A seashell pendant makes a lovely natural backing for landscape photos. The images take on a dreamy, painterly quality when printed on decal film and smoothed onto the shells. Thread them with leather cord for necklaces that are far more stylish than your average seaside souvenir.
Above: Personalize your home décor with printed photo fabric that can be sewn into pillows; these beach and boat scenes go beautifully with blue-and-white patterned fabrics. (For more details on these projects, see page 93.)
Shoot at the “golden hours” whenever possible. In the early morning and late in the day, when the sun isn’t as high, the light is softer and subjects are bathed in a flattering light. In the middle of the day, shooting in shade is more forgiving than bright sunlight, which creates strong shadows.
Off (and On) the Wall
Change up any room in the house—long-term or just temporarily—with durable but removable vinyl decals that make a bold statement. They’re often used on walls but can be trimmed to fit a piece of furniture. Use them to upgrade vintage pieces or as fitting embellishments for a special event. Our wall and chair decals were printed with photos that Martha took on a misty morning at her farm; each brings a lush, green view of nature indoors.
Prints Charming: Tech Tips
When reproducing a picture—especially if you’re enlarging it—you want to start with a good-quality, or high-resolution, image.
Digital photos are made up of colored dots called pixels. The more pixels in an image, the higher the resolution; the higher the resolution, the larger you can make the picture before it becomes grainy. The number of pixels is expressed as a dimension—e.g., 640 by 360. The size of the file (in megabytes, or MB) can also be used as an indicator of quality, but pixels are a more consistent guide.
Today’s digital cameras (both point-and-shoot and the more sophisticated digital single-lens reflex, or DSLR) and smartphones can take good-quality images. Generally speaking, if your device shoots in eight megapixels or higher, it is capable of taking a picture that can be enlarged well.
However, several factors can lessen the resolution. Cameras can be set to take pictures at low resolution to save space, so check your settings. Emailed photos may have been sent at lower resolutions. Cropping a photo also makes it lower-resolution. Taking photos through apps such as Instagram or Facebook, or uploading them to a site, often makes files smaller for use online. So use your phone’s camera instead (and save the original, rather than relying only on the online version).
Many photo-printing websites have guidelines on reproducing images. As an example, one recommends a minimum resolution of 540 by 360 pixels for a four-by-six-inch photo, and a minimum of 2,100 by 1,400 for a 20-by-30-inch poster. The projects here (with the exception of the two that call for professionally printed materials) can be printed at home on most inkjet printers.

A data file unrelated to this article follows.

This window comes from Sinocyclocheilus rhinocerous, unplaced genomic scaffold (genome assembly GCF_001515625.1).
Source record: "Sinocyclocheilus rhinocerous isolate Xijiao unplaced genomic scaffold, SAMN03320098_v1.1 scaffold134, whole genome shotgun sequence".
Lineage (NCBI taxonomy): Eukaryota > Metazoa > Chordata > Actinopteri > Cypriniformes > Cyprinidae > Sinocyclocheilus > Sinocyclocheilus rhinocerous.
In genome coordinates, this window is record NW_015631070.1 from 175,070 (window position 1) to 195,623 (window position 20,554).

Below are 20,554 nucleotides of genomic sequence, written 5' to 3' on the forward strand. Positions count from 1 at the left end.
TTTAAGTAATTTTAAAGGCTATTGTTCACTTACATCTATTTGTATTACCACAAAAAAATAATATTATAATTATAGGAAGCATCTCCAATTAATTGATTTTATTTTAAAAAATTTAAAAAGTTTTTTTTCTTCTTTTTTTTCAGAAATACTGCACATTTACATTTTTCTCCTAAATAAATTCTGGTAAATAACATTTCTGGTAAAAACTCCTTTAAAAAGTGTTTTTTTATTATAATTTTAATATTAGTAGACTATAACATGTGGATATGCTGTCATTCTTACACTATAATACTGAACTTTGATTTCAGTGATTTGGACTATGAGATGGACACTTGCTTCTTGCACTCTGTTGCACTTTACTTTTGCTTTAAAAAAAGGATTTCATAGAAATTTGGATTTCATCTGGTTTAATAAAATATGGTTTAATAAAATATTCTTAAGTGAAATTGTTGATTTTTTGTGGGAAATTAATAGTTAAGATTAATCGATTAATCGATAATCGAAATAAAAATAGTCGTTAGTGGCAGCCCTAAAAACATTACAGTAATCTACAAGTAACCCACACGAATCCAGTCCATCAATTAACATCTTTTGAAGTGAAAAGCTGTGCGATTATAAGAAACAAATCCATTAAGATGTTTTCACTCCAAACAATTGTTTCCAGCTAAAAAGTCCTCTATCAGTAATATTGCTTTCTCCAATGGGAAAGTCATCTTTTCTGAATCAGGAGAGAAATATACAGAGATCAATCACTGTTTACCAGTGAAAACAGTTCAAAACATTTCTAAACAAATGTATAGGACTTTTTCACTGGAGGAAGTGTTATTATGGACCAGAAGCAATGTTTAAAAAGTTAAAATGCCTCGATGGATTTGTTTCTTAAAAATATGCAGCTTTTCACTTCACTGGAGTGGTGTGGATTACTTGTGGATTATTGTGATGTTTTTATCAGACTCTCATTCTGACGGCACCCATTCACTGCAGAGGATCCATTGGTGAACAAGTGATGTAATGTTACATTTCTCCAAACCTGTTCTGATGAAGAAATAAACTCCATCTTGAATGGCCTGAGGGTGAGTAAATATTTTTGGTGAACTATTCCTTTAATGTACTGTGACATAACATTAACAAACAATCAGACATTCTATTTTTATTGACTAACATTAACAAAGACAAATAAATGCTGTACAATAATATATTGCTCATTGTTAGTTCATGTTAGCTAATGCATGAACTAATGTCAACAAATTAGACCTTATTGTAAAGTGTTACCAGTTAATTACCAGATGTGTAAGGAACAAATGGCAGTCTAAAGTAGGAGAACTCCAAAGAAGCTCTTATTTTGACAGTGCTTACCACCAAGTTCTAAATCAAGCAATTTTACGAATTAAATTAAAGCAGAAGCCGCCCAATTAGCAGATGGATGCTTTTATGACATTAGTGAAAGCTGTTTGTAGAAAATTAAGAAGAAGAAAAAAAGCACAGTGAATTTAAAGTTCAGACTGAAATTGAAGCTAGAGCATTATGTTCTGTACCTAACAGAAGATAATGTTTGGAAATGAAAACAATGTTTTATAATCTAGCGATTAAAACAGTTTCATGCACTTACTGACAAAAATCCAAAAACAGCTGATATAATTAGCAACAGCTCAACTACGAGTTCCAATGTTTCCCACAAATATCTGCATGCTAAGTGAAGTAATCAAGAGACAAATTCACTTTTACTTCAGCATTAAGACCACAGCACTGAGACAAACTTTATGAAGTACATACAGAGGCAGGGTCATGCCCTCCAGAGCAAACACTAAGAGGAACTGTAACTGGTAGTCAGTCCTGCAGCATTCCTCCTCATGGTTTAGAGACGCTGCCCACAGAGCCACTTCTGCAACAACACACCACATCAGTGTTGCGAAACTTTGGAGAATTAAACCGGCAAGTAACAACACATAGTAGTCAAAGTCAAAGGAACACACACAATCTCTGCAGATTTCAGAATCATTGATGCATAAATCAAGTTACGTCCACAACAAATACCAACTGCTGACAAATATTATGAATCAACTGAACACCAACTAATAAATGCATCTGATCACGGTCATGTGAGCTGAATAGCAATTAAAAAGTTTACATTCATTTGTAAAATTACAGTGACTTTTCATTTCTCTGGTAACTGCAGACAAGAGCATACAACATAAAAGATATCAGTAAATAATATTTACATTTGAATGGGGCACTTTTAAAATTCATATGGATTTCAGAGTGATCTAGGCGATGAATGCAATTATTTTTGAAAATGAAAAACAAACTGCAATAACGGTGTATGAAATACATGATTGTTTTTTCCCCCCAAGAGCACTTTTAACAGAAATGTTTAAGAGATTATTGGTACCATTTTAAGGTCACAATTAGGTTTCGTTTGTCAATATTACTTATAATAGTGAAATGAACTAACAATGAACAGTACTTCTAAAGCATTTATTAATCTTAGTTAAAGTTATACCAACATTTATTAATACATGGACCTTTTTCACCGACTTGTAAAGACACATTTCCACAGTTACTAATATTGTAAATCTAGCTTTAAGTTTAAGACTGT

Expression Home XP-420 Small-in-One printer, epsonstore.com.
Many cameras and phones come with photo-editing capabilities, and apps offer even more options. These can give interesting results, but for the most natural effect, use them with a gentle hand.
Lives of the Party
Put a personal spin on party supplies with family-vacation memories.
Hang fluttery no-sew pennant garlands, made by printing photos directly onto cotton fabric; mix shots of people, scenery, and objects for an artful effect.
Wrap decals around pale-glass bottles and votive holders for table decorations with a charming sea-glass look.
Tack photos printed on cotton to place mats to hold flatware—you can even use ones of your guests to function as place cards (remove the photos before washing the mats).
Weigh down napkins and tablecloths on breezy days with découpaged rocks (or use them on your desk as paperweights); printing the images onto thin rice paper lets the texture of the rock come through, so the image appears painted-on.
Obey the rule of thirds: When taking a picture, imagine that your image is divided into thirds horizontally and vertically—as if you’d drawn a tic-tac-toe board on it. Rather than putting the subject of your photo in the center square, put it anywhere else (as shown, left and right).
Take in the Scenery
Cover a notebook with an image from your travels and you have a journal that will bring back your trip. Print photos onto matte paper. Brush each notebook (these have a black-fabric binding) lightly with découpage glue and press the matte paper on top; let it dry, then trim the excess flush to the edge. Little canvas cases with iron-on images make excellent holders for passports as well as for mementos like ticket stubs and business cards.
When taking pictures of striking buildings and other architecture, try shooting from unexpected angles or going in for details to differentiate your shot from the typical postcard. Also, try to venture off the beaten track to really capture the spirit of a place.